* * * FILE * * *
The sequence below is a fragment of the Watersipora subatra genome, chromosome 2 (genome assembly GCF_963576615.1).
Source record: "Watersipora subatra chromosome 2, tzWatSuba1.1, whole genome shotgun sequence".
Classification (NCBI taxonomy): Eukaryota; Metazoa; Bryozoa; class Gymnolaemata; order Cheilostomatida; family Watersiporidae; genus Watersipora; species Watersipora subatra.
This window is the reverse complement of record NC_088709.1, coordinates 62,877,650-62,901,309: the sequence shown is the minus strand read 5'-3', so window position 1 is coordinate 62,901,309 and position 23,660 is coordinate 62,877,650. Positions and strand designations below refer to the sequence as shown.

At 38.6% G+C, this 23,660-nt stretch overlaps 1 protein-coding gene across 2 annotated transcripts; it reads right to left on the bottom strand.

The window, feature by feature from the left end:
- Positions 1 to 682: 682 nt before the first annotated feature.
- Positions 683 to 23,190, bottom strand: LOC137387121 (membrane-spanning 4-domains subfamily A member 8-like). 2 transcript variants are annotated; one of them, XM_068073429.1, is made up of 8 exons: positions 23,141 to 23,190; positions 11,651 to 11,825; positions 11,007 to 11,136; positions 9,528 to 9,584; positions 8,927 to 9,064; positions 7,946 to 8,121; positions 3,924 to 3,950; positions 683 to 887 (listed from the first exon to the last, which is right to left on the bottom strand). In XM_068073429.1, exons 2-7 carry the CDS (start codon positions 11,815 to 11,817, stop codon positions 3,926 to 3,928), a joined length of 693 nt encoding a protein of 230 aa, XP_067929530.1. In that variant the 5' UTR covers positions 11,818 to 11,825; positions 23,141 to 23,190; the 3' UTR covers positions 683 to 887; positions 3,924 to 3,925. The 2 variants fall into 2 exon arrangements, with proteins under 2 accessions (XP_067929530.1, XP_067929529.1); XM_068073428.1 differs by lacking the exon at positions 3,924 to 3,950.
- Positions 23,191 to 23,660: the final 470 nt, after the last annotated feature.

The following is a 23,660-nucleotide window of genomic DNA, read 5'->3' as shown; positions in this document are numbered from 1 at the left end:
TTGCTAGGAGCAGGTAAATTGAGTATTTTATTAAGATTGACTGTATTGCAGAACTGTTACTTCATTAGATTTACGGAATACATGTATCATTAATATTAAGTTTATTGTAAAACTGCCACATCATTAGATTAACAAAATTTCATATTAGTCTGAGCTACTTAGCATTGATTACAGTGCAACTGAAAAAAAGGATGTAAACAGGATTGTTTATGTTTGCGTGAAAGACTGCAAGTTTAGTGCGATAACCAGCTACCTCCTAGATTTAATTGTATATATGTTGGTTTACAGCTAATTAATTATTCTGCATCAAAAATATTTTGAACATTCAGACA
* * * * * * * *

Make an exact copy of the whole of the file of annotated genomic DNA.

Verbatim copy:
The sequence below is a fragment of the Watersipora subatra genome, chromosome 2 (genome assembly GCF_963576615.1).
Source record: "Watersipora subatra chromosome 2, tzWatSuba1.1, whole genome shotgun sequence".
Classification (NCBI taxonomy): Eukaryota; Metazoa; Bryozoa; class Gymnolaemata; order Cheilostomatida; family Watersiporidae; genus Watersipora; species Watersipora subatra.
This window is the reverse complement of record NC_088709.1, coordinates 62,877,650-62,901,309: the sequence shown is the minus strand read 5'-3', so window position 1 is coordinate 62,901,309 and position 23,660 is coordinate 62,877,650. Positions and strand designations below refer to the sequence as shown.

At 38.6% G+C, this 23,660-nt stretch overlaps 1 protein-coding gene across 2 annotated transcripts; it reads right to left on the bottom strand.

The window, feature by feature from the left end:
- Positions 1 to 682: 682 nt before the first annotated feature.
- Positions 683 to 23,190, bottom strand: LOC137387121 (membrane-spanning 4-domains subfamily A member 8-like). 2 transcript variants are annotated; one of them, XM_068073429.1, is made up of 8 exons: positions 23,141 to 23,190; positions 11,651 to 11,825; positions 11,007 to 11,136; positions 9,528 to 9,584; positions 8,927 to 9,064; positions 7,946 to 8,121; positions 3,924 to 3,950; positions 683 to 887 (listed from the first exon to the last, which is right to left on the bottom strand). In XM_068073429.1, exons 2-7 carry the CDS (start codon positions 11,815 to 11,817, stop codon positions 3,926 to 3,928), a joined length of 693 nt encoding a protein of 230 aa, XP_067929530.1. In that variant the 5' UTR covers positions 11,818 to 11,825; positions 23,141 to 23,190; the 3' UTR covers positions 683 to 887; positions 3,924 to 3,925. The 2 variants fall into 2 exon arrangements, with proteins under 2 accessions (XP_067929530.1, XP_067929529.1); XM_068073428.1 differs by lacking the exon at positions 3,924 to 3,950.
- Positions 23,191 to 23,660: the final 470 nt, after the last annotated feature.

The following is a 23,660-nucleotide window of genomic DNA, read 5'->3' as shown; positions in this document are numbered from 1 at the left end:
TTGCTAGGAGCAGGTAAATTGAGTATTTTATTAAGATTGACTGTATTGCAGAACTGTTACTTCATTAGATTTACGGAATACATGTATCATTAATATTAAGTTTATTGTAAAACTGCCACATCATTAGATTAACAAAATTTCATATTAGTCTGAGCTACTTAGCATTGATTACAGTGCAACTGAAAAAAAGGATGTAAACAGGATTGTTTATGTTTGCGTGAAAGACTGCAAGTTTAGTGCGATAACCAGCTACCTCCTAGATTTAATTGTATATATGTTGGTTTACAGCTAATTAATTATTCTGCATCAAAAATATTTTGAACATTCAGACA